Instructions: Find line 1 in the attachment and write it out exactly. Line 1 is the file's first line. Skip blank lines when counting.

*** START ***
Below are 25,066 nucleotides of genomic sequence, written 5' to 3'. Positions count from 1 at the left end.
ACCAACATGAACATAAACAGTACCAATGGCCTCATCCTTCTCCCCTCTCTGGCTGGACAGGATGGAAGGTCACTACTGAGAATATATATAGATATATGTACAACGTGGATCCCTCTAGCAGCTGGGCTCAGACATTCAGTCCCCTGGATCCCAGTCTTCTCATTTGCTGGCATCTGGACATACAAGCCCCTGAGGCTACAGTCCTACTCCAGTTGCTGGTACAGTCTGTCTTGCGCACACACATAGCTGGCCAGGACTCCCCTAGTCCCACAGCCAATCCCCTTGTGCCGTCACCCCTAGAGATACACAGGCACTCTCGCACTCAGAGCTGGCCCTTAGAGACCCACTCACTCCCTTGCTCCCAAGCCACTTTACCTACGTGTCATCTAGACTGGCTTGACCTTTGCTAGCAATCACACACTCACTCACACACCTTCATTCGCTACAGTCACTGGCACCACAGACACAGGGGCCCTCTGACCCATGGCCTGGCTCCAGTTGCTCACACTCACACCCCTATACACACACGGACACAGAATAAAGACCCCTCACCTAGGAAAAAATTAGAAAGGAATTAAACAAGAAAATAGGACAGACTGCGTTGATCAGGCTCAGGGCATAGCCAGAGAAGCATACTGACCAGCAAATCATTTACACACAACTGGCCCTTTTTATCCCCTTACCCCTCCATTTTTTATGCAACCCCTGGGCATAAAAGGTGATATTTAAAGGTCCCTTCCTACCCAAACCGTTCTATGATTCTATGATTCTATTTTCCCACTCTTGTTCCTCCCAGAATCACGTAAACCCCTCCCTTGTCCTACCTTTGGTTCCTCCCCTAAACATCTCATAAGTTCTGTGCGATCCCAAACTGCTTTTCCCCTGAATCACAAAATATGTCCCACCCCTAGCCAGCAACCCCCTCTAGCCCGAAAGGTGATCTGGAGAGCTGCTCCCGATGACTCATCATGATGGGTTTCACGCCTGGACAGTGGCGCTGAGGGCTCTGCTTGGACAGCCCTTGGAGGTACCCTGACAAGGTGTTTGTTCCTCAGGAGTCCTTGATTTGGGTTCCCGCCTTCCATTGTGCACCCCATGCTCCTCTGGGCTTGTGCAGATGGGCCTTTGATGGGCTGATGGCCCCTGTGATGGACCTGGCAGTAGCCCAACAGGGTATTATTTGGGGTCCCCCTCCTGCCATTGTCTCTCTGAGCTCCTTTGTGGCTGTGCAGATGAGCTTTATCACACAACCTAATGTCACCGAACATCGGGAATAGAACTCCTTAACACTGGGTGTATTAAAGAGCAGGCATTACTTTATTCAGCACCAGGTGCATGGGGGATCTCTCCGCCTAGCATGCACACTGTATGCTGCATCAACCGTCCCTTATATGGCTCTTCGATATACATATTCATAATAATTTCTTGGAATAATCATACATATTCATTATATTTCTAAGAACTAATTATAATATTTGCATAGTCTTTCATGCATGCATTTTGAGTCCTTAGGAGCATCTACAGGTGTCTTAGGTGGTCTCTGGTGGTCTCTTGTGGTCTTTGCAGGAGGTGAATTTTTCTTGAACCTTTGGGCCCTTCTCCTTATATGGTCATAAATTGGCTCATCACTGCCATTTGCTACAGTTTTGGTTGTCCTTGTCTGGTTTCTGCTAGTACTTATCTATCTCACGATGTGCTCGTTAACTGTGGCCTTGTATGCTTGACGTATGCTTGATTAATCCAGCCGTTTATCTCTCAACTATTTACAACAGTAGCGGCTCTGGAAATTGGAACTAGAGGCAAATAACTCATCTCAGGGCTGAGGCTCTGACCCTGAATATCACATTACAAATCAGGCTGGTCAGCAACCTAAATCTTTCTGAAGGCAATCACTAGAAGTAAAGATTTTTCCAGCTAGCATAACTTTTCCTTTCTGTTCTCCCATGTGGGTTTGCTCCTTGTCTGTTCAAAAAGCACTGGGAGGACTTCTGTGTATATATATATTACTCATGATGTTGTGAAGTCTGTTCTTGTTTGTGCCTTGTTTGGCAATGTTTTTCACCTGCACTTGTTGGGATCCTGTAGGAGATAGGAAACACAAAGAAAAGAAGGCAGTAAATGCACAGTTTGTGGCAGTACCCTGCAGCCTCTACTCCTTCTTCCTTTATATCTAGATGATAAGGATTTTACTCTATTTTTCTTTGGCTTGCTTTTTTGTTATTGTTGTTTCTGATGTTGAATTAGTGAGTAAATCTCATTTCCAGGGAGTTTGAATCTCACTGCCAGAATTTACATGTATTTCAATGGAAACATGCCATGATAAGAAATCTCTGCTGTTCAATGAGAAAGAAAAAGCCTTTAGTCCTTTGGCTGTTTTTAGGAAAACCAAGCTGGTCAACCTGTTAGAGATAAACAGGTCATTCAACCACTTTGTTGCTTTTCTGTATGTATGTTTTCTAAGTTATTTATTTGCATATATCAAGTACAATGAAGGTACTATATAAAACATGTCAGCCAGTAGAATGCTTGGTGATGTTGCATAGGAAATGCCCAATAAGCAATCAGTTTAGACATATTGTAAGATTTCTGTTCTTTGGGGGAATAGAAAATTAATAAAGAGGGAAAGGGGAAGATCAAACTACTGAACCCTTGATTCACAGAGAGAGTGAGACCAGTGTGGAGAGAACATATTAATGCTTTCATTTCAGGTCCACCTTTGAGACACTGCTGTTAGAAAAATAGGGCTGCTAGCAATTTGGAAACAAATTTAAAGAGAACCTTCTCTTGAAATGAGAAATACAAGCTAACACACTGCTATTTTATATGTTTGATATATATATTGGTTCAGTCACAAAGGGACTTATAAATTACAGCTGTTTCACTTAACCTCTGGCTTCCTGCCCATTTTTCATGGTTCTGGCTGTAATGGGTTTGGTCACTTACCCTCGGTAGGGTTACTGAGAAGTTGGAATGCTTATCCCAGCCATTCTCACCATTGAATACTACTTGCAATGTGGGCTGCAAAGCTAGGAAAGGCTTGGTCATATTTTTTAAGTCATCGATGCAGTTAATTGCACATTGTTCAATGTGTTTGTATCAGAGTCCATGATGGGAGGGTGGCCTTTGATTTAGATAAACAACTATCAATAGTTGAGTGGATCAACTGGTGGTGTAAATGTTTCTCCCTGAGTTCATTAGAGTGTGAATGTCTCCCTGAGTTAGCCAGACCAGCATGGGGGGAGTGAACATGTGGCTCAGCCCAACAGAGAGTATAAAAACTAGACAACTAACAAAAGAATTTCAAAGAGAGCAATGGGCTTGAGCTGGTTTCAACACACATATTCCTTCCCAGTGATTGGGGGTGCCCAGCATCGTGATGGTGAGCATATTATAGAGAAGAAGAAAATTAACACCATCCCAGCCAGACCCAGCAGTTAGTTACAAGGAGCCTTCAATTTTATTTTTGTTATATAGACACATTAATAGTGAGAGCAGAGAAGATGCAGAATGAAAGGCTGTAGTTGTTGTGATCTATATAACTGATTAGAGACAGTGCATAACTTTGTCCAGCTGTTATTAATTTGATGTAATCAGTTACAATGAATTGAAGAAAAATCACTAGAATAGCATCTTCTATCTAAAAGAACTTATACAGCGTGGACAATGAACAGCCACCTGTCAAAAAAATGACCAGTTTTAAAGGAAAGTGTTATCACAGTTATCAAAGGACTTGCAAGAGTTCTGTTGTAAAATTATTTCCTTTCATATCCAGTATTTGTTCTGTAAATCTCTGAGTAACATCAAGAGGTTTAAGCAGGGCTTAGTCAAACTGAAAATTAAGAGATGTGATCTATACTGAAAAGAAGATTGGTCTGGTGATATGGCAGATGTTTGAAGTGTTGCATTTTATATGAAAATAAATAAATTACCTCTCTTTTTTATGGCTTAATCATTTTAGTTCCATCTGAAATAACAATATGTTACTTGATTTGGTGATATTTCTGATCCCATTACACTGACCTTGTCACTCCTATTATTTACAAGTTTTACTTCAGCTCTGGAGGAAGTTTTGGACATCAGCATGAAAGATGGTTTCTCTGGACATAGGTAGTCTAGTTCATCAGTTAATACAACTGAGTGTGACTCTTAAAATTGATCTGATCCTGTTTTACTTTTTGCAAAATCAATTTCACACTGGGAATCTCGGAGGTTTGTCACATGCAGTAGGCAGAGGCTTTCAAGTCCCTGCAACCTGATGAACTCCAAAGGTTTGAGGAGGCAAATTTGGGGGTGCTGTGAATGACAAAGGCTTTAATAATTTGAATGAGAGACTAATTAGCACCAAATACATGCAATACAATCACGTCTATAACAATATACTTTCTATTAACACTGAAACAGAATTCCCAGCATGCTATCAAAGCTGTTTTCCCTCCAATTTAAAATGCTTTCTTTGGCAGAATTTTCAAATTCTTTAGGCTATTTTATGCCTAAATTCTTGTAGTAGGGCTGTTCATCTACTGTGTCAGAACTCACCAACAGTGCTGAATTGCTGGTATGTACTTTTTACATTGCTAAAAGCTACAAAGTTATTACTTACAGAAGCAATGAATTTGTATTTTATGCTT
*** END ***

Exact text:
Below are 25,066 nucleotides of genomic sequence, written 5' to 3'. Positions count from 1 at the left end.